This is a great old (1973) luddpoem by Wendell Berry, who you should
read if you haven't. His essays, poems, and novels comprise one
of the greatest written lives of our time. If the Nobel Prize
for literature ever was to celebrate the fine roundness of a life
written, Berry would get it (and likely give it away).

Manifesto: The Mad Farmer Liberation Front
by Wendell Berry

      Love the quick profit, the annual raise,
      vacation with pay. Want more
      of everything ready-made. Be afraid
      to know your neighbors and to die.

      And you will have a window in your head.
      Not even your future will be a mystery
      any more. Your mind will be punched in a card
      and shut away in a little drawer.

      When they want you to buy something
      they will call you. When they want you
      to die for profit they will let you know.
      So, friends, every day do something
      that won't compute. Love the Lord.
      Love the world. Work for nothing.
      Take all that you have and be poor.
      Love someone who does not deserve it...

"Manifesto: The Mad Farmer Liberation Front"
from The Country of Marriage, copyright ® 1973
by Wendell Berry

Also, Wendell Berry's Yoknapatawpha and this.


We've seen it before. Movie concepts become blended in successive years...
Our suggestion for blending Tim Burton's "Planet of the Apes" remake with
Spielbrick's "AI"? Look to John Gribbon's out-of-print novel, "Father To
The Man" (London; Victor Gollancz Ltd., 1989) It's Pinocchio as a manchimp...

   What I've done...is to reconstruct the genotype of the ancestor we share
   with the chimps. I turned pygmy chimp DNA back into ape-man DNA and tricked
   a fertilized chimp egg into accepting it as the blueprint for its own

   Darwin got into trouble for suggesting that we were descended from the apes;
   what I am suggesting is that the apes are descended from us...

For all our genetic fiddling we may find that we are just the monkey's uncle and
not his great-great-a-thousand-times-great nephew.

Find the book at abebooks.com.

Ray Bradbury Salon interview:

Ray Bradbury is on fire!
At 81, the veteran author of sci-fi classics "Fahrenheit 451" and "The
Martian Chronicles" is suddenly very hot in Hollywood.
By James Hibberd (Aug. 29, 2001)

   Today Bradbury continues to criticize modern innovations, putting him in the
   seemingly contradictory position of being a sci-fi writer who's also a technophobe.
   He famously claims to have never driven a car (Bradbury finds accident statistics
   appallingly unacceptable; he witnessed a deadly car accident as a teen). He is
   scornful of the Internet (telling one reporter it's "a big scam" by computer
   companies) and ATMs (asking, "Why go to a machine when you can go to a human
   being?") and computers ("A computer is a typewriter," he says, "I have two
   typewriters, I don't need another one").

And, yes, there is a remake of Fahrenheit 451 in the works...



Life's a batch...

This guy has been teaching a one common-sense fact at a time to a program called
Cyc since 1984 (!) In our opinion he deserves the MacArthur Foundation Hunger
Artistry Award:

The Know-It-All Machine
An audacious quest to teach a computer common sense -- one fact at a time
by Clive Thompson

   ...Cyc's Austin, Texas, headquarters and writing down the platitudes of our "consensus
   reality" -- all the basic facts that we humans know about the world around us:
   "Water is wet"; "Everyone has a mother"; "When you let go of things they usually
   fall." Cyc currently has a database of about 1.5 million of these key assertions.
   Taken together, they are helping Lenat create what he calls the first true artificial
   intelligence (AI) -- a computer that will be able to speak in English, reason about
   the world, and, most unnerving, learn on its own. Cyc is easily the biggest and most
   ambitious AI project on the planet, and by the time it's completed, it will probably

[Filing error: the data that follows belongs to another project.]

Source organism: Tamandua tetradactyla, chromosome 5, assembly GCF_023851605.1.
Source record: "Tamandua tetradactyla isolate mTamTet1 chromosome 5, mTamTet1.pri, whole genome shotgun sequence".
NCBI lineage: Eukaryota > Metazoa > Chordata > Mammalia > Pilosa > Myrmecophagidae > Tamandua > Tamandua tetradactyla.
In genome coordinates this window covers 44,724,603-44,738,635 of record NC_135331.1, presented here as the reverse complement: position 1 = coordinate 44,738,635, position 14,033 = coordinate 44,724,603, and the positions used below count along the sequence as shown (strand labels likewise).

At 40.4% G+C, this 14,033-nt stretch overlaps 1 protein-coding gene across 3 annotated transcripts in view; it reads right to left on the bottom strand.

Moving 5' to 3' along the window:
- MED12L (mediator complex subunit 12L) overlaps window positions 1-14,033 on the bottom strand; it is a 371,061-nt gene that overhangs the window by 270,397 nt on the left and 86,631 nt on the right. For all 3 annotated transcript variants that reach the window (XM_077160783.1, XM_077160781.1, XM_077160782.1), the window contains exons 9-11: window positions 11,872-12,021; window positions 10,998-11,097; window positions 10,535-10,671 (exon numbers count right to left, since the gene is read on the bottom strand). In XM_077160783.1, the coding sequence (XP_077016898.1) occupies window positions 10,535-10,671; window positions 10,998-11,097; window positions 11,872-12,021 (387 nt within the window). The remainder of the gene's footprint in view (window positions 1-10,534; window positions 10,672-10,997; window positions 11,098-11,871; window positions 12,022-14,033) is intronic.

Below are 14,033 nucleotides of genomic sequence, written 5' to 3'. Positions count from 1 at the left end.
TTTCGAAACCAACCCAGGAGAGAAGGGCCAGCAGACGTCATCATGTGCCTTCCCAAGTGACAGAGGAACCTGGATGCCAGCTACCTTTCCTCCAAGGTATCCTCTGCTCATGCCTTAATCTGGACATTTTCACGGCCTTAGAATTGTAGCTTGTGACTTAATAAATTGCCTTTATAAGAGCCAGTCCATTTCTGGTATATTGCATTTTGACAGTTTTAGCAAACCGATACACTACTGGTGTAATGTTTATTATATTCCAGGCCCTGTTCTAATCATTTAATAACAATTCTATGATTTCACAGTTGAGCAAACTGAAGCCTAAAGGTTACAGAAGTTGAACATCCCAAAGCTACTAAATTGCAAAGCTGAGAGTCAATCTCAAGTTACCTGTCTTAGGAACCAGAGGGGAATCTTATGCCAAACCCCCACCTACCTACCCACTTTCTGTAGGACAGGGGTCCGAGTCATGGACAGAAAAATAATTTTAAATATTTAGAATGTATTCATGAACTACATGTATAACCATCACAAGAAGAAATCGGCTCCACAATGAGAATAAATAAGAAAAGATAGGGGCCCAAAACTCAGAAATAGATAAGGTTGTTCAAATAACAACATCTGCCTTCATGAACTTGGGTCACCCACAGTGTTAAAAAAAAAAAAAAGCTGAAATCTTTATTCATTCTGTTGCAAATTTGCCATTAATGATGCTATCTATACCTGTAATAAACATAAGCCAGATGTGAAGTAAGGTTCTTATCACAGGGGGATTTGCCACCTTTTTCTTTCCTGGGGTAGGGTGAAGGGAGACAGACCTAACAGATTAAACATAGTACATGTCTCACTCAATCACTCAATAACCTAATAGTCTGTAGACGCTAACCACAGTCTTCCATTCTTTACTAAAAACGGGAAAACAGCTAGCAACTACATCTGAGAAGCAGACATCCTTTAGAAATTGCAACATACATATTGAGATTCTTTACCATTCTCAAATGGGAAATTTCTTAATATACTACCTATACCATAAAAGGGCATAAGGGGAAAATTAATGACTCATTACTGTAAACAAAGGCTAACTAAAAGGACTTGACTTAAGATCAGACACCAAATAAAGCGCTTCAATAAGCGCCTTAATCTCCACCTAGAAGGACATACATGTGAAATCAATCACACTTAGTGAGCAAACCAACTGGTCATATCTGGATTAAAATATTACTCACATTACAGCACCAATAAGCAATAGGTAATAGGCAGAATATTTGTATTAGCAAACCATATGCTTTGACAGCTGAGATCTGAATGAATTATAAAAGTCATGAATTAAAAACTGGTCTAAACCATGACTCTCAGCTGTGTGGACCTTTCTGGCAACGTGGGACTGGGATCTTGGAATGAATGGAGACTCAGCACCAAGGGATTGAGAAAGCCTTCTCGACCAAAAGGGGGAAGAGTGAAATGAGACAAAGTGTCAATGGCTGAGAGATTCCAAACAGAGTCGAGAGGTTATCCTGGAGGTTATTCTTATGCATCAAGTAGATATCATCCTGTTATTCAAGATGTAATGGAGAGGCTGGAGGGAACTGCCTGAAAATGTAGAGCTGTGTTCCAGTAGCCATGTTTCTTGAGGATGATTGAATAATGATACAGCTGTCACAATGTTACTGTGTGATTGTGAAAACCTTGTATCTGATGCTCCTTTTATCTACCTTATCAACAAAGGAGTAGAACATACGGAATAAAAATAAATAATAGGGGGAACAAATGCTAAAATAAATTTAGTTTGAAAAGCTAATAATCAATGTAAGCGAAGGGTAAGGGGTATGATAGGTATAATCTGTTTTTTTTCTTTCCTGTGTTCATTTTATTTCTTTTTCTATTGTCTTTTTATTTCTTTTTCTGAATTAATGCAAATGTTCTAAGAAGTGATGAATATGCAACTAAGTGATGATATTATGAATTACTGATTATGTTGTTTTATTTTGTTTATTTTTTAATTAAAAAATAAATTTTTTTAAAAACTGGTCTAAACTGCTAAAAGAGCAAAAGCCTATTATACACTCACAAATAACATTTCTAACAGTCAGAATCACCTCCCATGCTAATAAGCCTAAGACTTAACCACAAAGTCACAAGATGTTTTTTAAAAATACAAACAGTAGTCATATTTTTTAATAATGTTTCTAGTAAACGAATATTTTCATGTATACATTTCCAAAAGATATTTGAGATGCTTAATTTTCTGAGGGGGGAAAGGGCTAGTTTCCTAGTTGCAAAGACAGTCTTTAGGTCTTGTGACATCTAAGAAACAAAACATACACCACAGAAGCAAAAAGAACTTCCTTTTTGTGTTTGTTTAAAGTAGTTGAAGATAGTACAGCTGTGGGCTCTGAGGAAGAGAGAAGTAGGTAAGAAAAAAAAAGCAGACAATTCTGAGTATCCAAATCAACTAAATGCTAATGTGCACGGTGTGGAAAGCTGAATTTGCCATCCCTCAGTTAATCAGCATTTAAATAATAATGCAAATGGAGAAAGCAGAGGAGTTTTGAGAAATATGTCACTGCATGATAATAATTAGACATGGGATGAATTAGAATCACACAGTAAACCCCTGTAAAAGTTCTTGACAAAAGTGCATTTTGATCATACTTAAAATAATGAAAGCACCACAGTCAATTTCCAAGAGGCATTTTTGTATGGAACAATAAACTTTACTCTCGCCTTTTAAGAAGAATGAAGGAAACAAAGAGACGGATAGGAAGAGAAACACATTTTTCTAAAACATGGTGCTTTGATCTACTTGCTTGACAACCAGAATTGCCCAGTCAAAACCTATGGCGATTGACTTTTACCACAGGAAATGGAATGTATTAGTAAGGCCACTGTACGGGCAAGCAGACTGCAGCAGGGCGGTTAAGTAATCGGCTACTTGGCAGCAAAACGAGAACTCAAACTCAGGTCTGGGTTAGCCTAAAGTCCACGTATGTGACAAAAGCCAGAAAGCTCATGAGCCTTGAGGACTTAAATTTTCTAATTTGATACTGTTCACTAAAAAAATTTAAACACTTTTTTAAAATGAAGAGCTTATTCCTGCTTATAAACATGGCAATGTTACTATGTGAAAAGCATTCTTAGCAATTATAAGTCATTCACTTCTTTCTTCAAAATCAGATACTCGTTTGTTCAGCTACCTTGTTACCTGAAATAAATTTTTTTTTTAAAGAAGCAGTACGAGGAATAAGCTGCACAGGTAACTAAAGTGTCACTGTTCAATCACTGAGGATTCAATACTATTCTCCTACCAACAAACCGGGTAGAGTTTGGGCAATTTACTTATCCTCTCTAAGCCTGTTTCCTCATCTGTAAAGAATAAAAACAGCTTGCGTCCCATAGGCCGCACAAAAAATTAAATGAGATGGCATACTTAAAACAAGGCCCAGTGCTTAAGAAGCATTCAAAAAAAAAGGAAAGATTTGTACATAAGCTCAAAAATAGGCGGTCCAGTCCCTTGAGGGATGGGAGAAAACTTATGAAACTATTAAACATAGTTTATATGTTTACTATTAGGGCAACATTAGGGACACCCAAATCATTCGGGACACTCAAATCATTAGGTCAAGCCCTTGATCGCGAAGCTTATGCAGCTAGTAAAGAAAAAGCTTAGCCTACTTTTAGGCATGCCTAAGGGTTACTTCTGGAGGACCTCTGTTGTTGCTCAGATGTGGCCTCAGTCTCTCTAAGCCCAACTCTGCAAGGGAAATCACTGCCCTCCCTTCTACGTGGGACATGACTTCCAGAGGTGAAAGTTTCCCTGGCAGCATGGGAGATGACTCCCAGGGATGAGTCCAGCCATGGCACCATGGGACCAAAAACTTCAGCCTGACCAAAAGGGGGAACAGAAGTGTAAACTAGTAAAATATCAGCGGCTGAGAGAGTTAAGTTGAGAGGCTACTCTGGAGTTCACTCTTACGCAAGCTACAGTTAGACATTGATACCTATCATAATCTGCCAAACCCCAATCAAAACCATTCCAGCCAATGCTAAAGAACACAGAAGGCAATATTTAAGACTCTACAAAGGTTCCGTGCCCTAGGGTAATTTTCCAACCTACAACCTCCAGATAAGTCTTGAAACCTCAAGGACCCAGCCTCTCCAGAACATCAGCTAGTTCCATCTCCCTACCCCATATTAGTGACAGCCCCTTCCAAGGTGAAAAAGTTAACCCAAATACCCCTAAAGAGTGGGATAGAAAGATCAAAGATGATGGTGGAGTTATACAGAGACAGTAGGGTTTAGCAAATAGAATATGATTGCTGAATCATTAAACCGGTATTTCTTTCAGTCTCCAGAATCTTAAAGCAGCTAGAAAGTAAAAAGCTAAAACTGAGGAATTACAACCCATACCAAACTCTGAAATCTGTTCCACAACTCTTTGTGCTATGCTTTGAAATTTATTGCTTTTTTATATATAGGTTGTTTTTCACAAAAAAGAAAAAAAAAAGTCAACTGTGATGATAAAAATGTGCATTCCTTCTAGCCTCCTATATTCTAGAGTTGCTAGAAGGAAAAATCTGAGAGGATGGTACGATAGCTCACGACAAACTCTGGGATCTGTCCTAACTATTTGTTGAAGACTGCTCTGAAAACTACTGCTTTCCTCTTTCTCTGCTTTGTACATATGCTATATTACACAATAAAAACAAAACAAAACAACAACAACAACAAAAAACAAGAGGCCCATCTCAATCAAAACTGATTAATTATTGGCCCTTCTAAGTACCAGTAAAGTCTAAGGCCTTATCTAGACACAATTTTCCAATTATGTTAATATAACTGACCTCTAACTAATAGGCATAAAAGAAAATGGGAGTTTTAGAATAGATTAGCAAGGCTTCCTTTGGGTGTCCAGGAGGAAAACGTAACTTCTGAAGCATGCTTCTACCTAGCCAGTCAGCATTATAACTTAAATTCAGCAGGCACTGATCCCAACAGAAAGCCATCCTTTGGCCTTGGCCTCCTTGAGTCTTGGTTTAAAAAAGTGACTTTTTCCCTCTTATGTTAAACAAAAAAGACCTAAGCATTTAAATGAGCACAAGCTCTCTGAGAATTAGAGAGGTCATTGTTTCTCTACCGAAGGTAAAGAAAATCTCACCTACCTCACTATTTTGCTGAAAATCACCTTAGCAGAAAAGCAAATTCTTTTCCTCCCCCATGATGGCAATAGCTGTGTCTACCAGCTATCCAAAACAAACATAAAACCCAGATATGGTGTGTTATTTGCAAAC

have consumed Lenat's entire career...

Repeat after me: You can pick your nose, you can pick your friends, but you can't
pick your friend's nose...

Link via Guardian Weblog.

It seems that a remake of H.G. Wells classic "Time Machine" will drop the
anthropophagic Morlocks and offer vegetarian, PG-13 Morlocks instead...

   Aside from their breed specific differences, the updated version of the Morlocks
   differfrom their predecessors in terms of diet as well. If you remember, the H.G.
   Wells versions of the creatures were cannibals that fed off the planet’s aboveground
   human inhabitants. However, Winston paints a picture of a kinder, more
   vegetarian-kind of Morlock...

This is important because the cannabalistic Morlocks were Wells' vision of the
ultimate evolution of the working class (a race that would tend and eat the
grazing bourgeoisie, much as we do cattle).

Eat the rich. Just desserts.

Recession Camp--the cure for dot-bomb blues
By Rachel Konrad (CNET News)

   The mood at Recession Camp on Tuesday was surprisingly upbeat. A favorite
   topic of conversation was members' feelings of "liberation" from the working
   world. Many campers said they felt extreme anxiety in the weeks or months
   leading up to their layoff, but they've since discovered a happy life away from
   60-hour workweeks and round-the-clock connectivity...

What's next? The Web Progress Administration?

Link via plastic.com by netslaves.com.


WORD 2021

A look forward, to the 40th anniversary of the IBM PC...

Windows, Windows Everywhere

   In some places, the power is on for only a couple of hours a day now. It's not
   safe to drive because the traffic lights can't be trusted. Torch-bearing mobs
   occasionally break into the homes of known technologists and . . . well, let's
   just say we're starting to run low on people who can fix things.

   We're on the brink of disaster, akin to the great corn blight of 2012. Then,
   all commercially planted corn had been made genetically identical, which
   produced spectacular yields. But when a new disease infected a crop in a small
   field in Iowa, it ripped through all the corn around the world because none of
   the plants had any resistance to the blight. God, what I wouldn't give to taste
   Frosted Flakes again...

Link via Boing-Boing.

In perhaps the best book that explains what is wrong with virtual worlds and
other future dreams, Stanislaw Lem's "The Futurological Congress" also decries
the hollow promises of robotics...

   Spent the whole afternoon ingesting a most remarkable work, The History of
. Who'd ever have guessed, in my day, that digital machines,
   reaching a certain level of intelligence, whould become unreliable, deceitful,